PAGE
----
Marlin is a thriving factory in a place that, over the last half-century, factories have fled — first to the South, and later to Asia. That flight haunts the United States perhaps most in its urban areas — especially neighborhoods that once housed the nation’s working class — and helps explain why many African-Americans in particular today live in poverty in metropolises like Baltimore, Detroit, Newark and St. Louis.

The idea of manufacturing things maintains a powerful grip on the American psyche in politics and economics, and in the notion that selling burgers isn’t a path to the middle class. It is also at odds with cold, hard statistics.

Despite the candidates’ election-year promises, factories will never employ the masses of Americans they once did. Automation and foreign competition will not abate no matter who occupies the Oval Office. Over the last 20 years, industrial employment has dropped by nearly one-third. Only 12.3 million Americans work in the sector today, millions fewer than in leisure and hospitality, for instance, the category that includes frying chicken at Popeyes.

But small manufacturers like Marlin are vital if the United States is to narrow the nation’s class divide and build a society that offers greater opportunities for everyone — rich and poor, black and white, high school graduates and Ph.D.s.

“The closing of factories has taken the rungs out of the ladder for reaching the middle class in urban areas,” said Robert A. Johnson, a former hedge fund investor who is now president of the Institute for New Economic Thinking, a liberal research group. Many service jobs do not pay as well, nor do they offer the same opportunities for advancement…

For Mr. Branch, this is not abstract economics.

“This changed my life,” he said, standing next to one of the machines he operates, which can cost up to $300,000 each. “I went from minimum wage at Popeyes to making almost 70K a year. They’re proud of me in my old neighborhood. They say I made it out.”

With the rise of Donald J. Trump, much of the economic debate during the presidential campaign has centered on the anger and economics of the white working class in the Rust Belt and elsewhere. That is partly because blue-collar whites were especially hard hit by factory closures in the last decade, largely as a result of competition from China and the savage recession eight years ago.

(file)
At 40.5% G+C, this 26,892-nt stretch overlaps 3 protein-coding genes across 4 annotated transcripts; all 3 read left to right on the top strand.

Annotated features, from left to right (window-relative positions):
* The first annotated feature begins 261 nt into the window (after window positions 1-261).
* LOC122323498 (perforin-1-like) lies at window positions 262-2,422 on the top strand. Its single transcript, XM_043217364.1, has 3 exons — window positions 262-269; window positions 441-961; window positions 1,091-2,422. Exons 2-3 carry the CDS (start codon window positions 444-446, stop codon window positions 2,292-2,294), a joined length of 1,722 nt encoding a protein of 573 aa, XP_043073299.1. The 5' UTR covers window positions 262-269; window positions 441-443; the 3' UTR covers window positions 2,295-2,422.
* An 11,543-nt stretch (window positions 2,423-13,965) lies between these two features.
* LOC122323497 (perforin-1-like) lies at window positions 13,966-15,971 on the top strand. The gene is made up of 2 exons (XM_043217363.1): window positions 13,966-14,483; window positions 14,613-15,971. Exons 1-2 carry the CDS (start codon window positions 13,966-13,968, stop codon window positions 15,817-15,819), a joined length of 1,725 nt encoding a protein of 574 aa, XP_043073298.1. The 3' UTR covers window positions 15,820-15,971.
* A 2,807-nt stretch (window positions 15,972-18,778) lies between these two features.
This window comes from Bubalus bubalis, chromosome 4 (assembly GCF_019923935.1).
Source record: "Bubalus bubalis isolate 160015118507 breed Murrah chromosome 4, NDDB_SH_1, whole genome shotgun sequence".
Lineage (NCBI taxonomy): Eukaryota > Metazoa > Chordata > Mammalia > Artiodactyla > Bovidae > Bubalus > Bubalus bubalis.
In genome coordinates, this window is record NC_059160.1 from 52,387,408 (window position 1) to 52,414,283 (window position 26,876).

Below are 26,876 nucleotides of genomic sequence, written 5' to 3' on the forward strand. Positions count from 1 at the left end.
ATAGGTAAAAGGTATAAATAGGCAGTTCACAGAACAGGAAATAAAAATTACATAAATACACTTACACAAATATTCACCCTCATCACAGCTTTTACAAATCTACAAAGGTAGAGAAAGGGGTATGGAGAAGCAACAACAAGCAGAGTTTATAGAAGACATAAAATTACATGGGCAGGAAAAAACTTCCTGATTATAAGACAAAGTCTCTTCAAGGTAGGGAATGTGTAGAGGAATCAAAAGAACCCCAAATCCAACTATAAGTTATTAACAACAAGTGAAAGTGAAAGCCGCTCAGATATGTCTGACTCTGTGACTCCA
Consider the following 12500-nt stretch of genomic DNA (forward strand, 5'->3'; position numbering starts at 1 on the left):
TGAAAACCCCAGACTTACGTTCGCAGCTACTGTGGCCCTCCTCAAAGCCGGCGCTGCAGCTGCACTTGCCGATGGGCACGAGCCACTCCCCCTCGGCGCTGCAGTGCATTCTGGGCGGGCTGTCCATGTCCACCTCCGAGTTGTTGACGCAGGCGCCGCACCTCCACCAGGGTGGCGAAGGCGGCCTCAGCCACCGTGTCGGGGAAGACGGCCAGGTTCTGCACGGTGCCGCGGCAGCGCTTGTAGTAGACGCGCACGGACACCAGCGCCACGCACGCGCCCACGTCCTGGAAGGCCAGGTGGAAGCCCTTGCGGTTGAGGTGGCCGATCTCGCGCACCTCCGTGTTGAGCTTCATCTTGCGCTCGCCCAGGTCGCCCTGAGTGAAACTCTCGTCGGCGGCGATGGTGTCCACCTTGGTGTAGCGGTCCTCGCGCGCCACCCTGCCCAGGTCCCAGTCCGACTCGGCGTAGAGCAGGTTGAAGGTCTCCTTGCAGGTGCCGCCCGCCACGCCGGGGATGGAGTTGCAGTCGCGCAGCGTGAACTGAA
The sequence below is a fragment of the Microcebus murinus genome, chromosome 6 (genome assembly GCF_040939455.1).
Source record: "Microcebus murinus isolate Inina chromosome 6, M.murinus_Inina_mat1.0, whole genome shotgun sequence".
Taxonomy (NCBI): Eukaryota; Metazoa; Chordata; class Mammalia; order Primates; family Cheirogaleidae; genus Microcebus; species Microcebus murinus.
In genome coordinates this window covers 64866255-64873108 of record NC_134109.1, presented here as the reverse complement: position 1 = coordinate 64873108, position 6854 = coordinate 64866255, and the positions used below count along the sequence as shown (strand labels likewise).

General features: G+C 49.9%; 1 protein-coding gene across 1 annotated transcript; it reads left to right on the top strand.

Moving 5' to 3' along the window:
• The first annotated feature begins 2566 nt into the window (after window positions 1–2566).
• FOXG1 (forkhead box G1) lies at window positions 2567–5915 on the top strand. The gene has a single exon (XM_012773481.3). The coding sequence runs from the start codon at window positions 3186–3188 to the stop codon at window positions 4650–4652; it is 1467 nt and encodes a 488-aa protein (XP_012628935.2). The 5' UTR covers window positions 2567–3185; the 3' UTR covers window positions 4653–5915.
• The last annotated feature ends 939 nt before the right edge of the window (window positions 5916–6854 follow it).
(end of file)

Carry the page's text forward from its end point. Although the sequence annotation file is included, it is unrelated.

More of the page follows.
But it was the black working class that was devastated first, by a decades-long decline of manufacturing employment.

As the sociologist William Julius Wilson has written in his classic studies, “The Truly Disadvantaged” and “When Work Disappears,” the exodus of factories from high-cost, union-dominated cities to cheaper, less union-friendly locales in the South and West in the 1960s and 1970s played a major role in the breakdown of urban cores.

“The trends among non-college-educated, white Americans today look like a lot like the trends among black Americans in the 1970s that so worried policy makers and social scientists,” said David Autor, a professor of economics at M.I.T., who researches the connections among trade, labor and employment. “You see it in the falling labor force participation, the decline of traditional family structure, crime and poverty. It’s all there.”

While some cities, including Boston, Chicago, New York and Pittsburgh, have managed to rebound in recent years, Baltimore remains mired in a cycle of economic and social dysfunction. Unemployment among young black men tops 35 percent, compared with 31 percent nationally, and among large cities, Baltimore experienced the largest percentage increase in murders in the nation over the last two years.